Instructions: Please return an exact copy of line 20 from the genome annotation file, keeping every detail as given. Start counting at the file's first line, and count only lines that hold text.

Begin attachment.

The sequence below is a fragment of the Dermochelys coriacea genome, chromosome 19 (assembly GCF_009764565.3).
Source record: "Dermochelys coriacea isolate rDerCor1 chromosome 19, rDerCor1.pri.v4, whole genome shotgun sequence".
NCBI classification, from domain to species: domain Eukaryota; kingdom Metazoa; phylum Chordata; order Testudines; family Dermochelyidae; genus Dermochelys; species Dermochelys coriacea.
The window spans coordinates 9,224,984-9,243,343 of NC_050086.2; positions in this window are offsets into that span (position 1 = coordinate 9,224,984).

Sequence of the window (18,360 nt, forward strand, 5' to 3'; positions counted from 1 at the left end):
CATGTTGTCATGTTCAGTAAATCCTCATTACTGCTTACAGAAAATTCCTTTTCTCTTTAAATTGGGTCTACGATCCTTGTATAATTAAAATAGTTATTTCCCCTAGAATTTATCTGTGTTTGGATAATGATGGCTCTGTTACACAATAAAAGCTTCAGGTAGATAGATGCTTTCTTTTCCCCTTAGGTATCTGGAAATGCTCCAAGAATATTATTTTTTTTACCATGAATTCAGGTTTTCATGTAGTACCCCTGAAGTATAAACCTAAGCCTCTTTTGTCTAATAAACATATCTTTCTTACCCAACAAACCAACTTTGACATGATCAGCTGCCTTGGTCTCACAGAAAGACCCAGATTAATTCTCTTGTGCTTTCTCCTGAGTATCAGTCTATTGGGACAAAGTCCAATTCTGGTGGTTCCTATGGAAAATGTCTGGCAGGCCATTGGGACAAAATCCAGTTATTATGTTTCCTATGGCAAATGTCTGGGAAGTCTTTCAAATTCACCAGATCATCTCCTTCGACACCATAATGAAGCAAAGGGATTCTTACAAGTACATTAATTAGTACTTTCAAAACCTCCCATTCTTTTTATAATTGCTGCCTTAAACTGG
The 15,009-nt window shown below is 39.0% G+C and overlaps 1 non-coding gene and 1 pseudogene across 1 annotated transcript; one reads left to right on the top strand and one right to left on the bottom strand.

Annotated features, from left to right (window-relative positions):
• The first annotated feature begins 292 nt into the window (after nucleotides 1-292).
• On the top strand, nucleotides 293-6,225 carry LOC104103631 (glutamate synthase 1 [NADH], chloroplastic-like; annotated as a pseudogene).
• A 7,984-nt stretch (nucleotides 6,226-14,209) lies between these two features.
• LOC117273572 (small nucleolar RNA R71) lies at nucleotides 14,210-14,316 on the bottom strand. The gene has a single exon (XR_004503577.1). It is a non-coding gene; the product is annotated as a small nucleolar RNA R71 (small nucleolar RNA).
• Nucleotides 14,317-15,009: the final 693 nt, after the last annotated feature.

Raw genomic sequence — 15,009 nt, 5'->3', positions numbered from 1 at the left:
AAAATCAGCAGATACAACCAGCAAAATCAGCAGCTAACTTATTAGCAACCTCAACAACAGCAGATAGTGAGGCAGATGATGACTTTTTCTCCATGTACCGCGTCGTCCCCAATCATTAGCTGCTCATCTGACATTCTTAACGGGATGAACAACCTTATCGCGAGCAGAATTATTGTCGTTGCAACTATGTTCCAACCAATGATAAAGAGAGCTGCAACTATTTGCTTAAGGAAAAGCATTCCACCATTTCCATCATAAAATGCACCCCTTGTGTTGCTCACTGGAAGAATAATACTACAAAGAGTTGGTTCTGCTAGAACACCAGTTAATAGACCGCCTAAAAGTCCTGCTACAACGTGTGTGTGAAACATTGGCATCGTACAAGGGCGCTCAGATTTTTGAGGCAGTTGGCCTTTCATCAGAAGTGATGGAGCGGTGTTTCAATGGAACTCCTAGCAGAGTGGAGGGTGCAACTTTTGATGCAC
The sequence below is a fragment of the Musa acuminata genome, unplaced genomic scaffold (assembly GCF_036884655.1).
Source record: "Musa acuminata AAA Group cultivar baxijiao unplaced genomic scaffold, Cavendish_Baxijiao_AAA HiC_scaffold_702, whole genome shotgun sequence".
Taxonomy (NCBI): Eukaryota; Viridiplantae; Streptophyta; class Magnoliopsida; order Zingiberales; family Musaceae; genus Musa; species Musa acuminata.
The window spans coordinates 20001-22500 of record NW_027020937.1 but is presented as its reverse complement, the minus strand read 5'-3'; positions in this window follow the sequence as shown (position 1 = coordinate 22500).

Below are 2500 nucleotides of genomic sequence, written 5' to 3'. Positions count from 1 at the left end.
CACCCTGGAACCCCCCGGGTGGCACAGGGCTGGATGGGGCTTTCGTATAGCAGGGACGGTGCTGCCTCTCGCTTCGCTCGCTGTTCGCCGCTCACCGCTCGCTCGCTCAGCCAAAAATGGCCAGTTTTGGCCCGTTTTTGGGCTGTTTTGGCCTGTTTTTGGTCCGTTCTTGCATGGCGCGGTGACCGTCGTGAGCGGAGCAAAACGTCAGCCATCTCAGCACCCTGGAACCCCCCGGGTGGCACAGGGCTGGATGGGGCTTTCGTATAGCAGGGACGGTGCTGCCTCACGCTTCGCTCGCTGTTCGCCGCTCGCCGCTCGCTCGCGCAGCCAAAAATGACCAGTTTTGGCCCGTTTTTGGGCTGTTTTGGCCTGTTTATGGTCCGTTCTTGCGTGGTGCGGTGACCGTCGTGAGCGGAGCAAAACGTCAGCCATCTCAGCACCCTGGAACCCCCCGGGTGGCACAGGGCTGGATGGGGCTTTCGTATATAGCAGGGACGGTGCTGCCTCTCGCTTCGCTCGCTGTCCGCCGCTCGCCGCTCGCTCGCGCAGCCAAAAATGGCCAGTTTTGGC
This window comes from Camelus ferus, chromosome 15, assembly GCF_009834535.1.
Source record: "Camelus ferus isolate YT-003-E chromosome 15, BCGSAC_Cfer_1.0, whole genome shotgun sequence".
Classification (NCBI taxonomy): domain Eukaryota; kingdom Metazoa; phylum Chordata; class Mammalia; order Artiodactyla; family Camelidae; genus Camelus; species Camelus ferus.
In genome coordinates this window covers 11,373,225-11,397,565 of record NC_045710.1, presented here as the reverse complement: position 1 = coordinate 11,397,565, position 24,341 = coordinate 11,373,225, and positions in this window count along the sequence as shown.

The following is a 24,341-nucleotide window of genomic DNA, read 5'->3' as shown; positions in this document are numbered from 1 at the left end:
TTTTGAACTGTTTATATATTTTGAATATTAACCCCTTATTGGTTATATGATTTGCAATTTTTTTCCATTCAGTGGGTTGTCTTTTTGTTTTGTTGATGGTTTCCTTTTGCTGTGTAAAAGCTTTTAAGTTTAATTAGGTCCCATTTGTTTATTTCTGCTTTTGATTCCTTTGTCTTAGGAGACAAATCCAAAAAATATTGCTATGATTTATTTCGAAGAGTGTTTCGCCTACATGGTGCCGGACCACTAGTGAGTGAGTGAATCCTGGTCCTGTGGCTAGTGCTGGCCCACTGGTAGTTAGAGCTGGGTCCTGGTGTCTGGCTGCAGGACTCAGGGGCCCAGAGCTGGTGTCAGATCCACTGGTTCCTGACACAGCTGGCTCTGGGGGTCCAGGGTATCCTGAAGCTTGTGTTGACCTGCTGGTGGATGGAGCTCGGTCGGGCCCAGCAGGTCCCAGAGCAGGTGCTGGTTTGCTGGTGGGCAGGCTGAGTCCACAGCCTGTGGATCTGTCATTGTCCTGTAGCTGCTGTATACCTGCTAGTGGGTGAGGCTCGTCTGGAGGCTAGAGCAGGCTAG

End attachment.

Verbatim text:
Below are 2500 nucleotides of genomic sequence, written 5' to 3'. Positions count from 1 at the left end.